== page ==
3. Hands-On Lab with Gerrit & Jenkins (February 12th)
    Step-by-step hands-on with Gerrit to learn how to move your first steps with Code Review: contribute your change, trigger your Jenkins CI validation and learn how to understand the feedbacks and amend your code for achieving a successful merged change into the main branch. Learn how to manage multiple reviews when the code evolves.

Workflows, Branching and Merging – Q&A

Q: Do you have any tool to migrate source code of one SCM tool to GIT ?
A: Git native distributions already include tools that allow to fetch code from external SVN repository and push to a Git, including their history and branches. For other SCMs (i.e. CVS, Perforce, TFS) there are OpenSource and commercial tools to migrate the full history of your repository into Git.

Q: Gerrit Dashboards already works?
A: Dashboards have been introduced in Gerrit in November 2012 hackathon and are one of the major features of Gerrit 2.6. For more information on the Gerrit roadmap see our previous post.

Q: how can use GIT to map it ClearCase UCM
A: Git is not really comparable to ClearCase UCM. Gerrit Code Review plus the additional ALM features provided by CollabNet TeamForge or the Enterprise Issue-Tracker integrations of GerritForge LLP, can really be mapped to ClearCase UCM concepts as both define the concept of “project” and “tracking” between code changes and work items into your development lifecycle. Git can be mapped to ClearCase whilst Gerrit and its Issue-Tracker integrations map to UCM with the role of associating one or more Git commits to a delivery or set of issues tracked in ClearQuest.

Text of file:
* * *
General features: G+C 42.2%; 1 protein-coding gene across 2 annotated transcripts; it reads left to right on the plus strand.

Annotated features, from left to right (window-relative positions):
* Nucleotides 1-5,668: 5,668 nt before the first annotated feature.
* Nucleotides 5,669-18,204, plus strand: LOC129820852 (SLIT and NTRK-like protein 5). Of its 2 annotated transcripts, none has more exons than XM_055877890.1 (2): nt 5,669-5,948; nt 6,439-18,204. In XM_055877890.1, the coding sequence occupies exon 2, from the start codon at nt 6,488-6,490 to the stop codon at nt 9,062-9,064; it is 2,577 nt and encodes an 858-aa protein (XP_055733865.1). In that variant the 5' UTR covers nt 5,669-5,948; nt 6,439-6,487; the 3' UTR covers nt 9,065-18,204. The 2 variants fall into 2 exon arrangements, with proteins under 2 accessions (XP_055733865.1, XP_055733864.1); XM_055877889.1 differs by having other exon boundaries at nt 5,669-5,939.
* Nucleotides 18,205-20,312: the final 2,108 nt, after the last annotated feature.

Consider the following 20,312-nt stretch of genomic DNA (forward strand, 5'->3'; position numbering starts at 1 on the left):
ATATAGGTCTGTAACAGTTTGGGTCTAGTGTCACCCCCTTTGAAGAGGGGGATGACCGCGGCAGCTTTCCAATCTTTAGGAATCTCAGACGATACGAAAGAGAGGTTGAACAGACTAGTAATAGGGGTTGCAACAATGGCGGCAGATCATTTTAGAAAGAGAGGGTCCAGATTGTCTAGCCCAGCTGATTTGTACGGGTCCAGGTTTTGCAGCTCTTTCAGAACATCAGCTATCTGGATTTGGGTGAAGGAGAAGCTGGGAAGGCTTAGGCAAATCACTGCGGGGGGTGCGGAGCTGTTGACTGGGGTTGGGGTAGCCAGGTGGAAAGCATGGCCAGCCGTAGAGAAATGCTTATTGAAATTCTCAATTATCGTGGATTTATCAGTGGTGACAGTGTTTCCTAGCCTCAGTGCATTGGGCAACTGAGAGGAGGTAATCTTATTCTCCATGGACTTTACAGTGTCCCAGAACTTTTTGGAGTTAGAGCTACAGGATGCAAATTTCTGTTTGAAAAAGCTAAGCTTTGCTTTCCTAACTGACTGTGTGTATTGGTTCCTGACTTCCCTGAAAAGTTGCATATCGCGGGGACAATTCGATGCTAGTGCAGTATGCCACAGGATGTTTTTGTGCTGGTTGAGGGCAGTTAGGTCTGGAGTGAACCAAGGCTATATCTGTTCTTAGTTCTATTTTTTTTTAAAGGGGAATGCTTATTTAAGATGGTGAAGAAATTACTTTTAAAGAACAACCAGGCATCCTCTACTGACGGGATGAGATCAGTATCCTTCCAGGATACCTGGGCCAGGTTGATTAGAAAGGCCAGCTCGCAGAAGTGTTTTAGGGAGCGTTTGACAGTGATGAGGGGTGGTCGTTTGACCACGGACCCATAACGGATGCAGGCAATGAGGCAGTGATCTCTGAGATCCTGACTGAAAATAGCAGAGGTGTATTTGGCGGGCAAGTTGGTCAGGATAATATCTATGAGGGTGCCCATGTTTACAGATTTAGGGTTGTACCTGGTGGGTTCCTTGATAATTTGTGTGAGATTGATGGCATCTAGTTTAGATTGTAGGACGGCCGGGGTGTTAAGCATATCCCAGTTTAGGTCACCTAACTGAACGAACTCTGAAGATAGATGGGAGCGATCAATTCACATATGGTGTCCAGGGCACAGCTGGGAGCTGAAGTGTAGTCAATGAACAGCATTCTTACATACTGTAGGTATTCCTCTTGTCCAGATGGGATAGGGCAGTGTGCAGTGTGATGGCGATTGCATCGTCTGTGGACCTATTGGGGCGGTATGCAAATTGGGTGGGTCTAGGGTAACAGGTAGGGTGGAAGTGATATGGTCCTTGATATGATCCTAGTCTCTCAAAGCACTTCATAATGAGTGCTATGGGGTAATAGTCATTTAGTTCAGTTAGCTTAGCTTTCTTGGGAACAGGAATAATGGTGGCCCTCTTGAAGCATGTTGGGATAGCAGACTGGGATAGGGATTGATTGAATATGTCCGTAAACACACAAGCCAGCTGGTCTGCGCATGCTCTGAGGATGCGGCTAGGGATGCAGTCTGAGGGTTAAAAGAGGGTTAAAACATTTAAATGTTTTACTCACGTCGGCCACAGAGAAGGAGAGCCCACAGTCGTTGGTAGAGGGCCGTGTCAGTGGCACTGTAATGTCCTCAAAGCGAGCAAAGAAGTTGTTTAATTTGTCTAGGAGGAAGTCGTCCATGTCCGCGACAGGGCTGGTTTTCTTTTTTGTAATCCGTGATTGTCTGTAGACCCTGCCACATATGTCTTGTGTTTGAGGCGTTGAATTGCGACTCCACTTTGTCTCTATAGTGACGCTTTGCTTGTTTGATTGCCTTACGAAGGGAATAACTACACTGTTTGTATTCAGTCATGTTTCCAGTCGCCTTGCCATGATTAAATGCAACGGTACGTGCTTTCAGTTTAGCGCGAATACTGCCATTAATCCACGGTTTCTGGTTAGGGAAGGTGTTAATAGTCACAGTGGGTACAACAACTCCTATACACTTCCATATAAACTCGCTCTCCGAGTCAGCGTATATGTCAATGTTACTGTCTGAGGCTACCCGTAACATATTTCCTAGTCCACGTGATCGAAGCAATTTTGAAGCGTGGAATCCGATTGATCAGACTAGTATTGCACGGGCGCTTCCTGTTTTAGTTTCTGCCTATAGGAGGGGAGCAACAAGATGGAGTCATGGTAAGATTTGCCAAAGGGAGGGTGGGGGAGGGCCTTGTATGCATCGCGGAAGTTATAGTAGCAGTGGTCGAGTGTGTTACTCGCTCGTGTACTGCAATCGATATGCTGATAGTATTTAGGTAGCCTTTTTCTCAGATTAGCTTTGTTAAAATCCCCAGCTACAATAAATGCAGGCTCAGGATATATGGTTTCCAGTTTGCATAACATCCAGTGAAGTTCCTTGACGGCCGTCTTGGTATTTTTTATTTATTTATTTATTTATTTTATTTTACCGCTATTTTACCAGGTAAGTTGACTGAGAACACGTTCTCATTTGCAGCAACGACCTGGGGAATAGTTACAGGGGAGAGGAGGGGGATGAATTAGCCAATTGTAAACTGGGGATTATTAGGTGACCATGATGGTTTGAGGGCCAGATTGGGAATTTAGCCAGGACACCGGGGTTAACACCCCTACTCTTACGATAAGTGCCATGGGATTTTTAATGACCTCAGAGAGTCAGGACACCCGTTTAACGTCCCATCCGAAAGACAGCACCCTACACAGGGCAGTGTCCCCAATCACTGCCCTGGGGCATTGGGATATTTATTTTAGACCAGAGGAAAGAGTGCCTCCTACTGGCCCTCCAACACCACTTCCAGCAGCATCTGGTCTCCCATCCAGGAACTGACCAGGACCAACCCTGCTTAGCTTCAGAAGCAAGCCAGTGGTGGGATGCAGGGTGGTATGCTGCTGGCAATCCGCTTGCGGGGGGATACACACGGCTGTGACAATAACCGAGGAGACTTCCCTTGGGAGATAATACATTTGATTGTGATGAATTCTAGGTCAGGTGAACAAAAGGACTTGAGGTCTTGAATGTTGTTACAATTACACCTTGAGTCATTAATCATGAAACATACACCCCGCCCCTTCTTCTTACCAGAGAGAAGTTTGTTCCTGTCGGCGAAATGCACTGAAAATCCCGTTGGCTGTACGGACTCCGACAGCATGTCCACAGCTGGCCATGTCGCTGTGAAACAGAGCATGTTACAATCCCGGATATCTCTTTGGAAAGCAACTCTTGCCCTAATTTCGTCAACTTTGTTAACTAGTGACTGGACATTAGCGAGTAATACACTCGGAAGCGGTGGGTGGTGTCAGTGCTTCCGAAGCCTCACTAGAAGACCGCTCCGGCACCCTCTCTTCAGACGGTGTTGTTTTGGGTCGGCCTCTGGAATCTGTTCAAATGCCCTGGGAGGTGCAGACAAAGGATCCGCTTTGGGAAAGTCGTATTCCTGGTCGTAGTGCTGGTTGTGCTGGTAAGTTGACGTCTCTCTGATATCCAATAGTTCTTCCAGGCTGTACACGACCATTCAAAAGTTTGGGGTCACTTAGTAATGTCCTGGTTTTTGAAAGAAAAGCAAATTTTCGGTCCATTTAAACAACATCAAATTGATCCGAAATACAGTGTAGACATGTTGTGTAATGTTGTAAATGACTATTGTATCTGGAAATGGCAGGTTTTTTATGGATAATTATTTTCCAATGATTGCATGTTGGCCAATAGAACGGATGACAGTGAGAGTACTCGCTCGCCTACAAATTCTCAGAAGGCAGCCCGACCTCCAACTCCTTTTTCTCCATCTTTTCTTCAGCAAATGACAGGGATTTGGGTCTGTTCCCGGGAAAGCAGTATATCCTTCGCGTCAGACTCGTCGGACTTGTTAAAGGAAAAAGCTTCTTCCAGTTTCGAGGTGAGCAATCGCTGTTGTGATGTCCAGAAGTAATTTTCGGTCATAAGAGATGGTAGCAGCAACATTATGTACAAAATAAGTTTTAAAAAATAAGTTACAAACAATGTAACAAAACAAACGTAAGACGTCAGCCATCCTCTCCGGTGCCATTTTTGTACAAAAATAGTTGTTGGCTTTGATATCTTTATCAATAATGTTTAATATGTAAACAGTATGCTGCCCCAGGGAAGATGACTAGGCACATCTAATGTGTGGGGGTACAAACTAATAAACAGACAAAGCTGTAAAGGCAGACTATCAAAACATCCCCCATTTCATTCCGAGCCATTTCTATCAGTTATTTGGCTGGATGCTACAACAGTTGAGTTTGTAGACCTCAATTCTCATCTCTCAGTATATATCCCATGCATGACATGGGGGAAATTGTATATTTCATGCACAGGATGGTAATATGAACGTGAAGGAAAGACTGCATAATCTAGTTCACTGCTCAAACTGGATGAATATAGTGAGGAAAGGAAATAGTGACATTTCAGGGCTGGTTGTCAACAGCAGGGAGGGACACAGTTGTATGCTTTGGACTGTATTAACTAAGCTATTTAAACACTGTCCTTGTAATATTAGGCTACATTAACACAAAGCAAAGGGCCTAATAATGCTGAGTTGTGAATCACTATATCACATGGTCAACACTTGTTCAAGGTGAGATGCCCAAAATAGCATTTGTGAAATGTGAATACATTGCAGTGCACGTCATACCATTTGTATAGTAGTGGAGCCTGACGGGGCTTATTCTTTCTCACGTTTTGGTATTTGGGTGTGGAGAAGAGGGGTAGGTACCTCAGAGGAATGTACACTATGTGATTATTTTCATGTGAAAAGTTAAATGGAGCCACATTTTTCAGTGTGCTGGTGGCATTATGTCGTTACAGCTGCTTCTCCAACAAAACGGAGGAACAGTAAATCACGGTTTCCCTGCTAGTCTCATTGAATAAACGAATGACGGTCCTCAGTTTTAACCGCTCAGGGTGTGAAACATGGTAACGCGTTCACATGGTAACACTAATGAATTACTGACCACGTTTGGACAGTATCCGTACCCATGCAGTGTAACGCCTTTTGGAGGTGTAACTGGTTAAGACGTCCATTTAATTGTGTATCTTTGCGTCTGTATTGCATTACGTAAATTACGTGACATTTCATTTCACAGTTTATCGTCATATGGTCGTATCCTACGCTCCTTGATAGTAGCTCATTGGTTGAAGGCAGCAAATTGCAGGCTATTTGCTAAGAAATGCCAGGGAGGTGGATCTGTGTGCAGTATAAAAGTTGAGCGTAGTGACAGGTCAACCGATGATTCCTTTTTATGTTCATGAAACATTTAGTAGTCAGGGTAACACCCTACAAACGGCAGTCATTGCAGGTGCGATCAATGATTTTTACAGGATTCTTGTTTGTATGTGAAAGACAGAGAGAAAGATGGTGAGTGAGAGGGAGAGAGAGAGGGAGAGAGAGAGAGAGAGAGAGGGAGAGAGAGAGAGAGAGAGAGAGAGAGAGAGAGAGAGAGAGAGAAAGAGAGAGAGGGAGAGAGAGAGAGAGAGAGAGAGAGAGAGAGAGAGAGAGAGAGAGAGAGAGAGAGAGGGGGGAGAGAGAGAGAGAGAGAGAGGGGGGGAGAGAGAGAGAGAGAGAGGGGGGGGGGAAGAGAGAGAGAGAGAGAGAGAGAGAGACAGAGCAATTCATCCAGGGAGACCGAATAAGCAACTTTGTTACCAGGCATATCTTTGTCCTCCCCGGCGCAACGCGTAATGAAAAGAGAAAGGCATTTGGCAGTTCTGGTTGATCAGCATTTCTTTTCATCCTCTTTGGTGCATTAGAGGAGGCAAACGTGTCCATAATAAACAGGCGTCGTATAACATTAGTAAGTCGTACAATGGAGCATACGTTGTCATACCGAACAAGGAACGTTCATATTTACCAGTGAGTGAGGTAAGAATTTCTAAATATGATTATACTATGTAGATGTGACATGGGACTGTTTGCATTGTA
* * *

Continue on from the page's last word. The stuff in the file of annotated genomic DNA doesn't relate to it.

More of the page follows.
Q: will we cover Gerrit and AD integration? or Git AD integration ?
A: Git does not provide AD integration out-of-the-box, unless integrated and customised through an HTTP front-end (i.e. Apache) to resolve user credentials authentication. Gerrit provides AD and industry-standard LDAP support and will be covered in the second and third webinars in the series.

Q: are there any danger when auto-merging?
A: It depends on whether you have Gerrit triggering your Jenkins CI to “protect” from wrong auto-merges or if you just rely on nightly builds and standard QA validation: when Gerrit and Jenkins are integrated, even auto-mergine is not a risk as the consistency of the code-merge is validated. Typically a code-review workflow requires the change to be already “rebased” on the branch candidate to receive the change, otherwise you would run into the risk of validating a change on the wrong context.

Q: If someone commits a huge binary file by accident and pushes it to the origin/master, can that be undone or is it there to stay forever? Or is this also covered in history protection link?
A: Git always allows to “remove” commits permanently, using “git reset” or “git rebase -i” (interactive rebase) to remove or amend the commit containing the huge binary file. However Git keeps the binary blob into its objects until garbage collection will trigger an physical removal of all unreferenced objects, including the huge binary file. With CollabNet TeamForge history protection you have full control of when and what to remove completely from your Git history (in this case the huge binary file).